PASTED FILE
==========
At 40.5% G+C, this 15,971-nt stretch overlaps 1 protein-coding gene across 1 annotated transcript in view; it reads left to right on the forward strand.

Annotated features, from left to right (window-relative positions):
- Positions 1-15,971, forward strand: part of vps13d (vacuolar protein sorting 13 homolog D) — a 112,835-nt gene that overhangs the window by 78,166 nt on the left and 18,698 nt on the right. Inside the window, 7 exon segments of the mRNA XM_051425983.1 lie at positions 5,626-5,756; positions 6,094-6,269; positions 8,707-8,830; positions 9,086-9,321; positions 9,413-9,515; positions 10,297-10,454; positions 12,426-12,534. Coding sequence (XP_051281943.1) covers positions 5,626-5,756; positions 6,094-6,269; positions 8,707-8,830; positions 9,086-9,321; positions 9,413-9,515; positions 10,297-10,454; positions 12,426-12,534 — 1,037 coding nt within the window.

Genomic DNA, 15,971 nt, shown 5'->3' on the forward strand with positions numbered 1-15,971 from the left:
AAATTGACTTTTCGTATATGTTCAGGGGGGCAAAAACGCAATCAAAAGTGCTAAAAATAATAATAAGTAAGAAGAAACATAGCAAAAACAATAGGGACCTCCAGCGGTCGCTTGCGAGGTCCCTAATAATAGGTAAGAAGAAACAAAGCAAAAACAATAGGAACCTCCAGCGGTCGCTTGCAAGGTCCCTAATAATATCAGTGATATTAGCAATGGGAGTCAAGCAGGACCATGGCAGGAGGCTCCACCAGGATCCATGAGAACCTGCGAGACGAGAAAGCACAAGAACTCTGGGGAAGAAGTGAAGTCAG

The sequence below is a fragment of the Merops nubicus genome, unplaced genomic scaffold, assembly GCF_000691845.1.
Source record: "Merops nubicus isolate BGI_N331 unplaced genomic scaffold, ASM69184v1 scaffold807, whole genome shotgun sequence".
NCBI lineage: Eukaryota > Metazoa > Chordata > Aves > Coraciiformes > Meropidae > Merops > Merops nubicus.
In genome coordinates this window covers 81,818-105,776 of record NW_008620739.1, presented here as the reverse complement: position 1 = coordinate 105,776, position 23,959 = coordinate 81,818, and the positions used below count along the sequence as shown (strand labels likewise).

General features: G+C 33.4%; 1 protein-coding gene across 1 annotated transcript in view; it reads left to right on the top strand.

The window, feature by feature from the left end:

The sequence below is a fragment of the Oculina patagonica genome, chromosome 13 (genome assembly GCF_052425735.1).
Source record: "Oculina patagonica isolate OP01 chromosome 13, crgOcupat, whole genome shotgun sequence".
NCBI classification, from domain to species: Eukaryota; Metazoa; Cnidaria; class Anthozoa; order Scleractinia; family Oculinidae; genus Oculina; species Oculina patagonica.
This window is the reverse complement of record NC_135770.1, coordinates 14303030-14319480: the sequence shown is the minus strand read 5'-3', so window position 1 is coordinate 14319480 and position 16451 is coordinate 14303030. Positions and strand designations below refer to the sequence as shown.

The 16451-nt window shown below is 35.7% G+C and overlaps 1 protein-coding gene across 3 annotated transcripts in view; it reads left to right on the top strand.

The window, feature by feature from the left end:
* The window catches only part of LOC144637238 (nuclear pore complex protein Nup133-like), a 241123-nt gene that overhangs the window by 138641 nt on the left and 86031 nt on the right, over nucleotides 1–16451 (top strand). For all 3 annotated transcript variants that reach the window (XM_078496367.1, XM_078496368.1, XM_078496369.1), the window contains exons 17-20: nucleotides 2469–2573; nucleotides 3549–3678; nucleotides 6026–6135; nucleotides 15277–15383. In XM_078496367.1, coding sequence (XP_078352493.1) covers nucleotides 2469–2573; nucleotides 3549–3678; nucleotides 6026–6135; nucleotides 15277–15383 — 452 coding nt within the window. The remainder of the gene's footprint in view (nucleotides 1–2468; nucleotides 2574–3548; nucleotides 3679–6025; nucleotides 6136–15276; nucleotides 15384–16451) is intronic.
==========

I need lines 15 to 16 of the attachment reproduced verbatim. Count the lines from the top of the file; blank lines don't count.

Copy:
This window is the reverse complement of record NC_135770.1, coordinates 14303030-14319480: the sequence shown is the minus strand read 5'-3', so window position 1 is coordinate 14319480 and position 16451 is coordinate 14303030. Positions and strand designations below refer to the sequence as shown.

The 16451-nt window shown below is 35.7% G+C and overlaps 1 protein-coding gene across 3 annotated transcripts in view; it reads left to right on the top strand.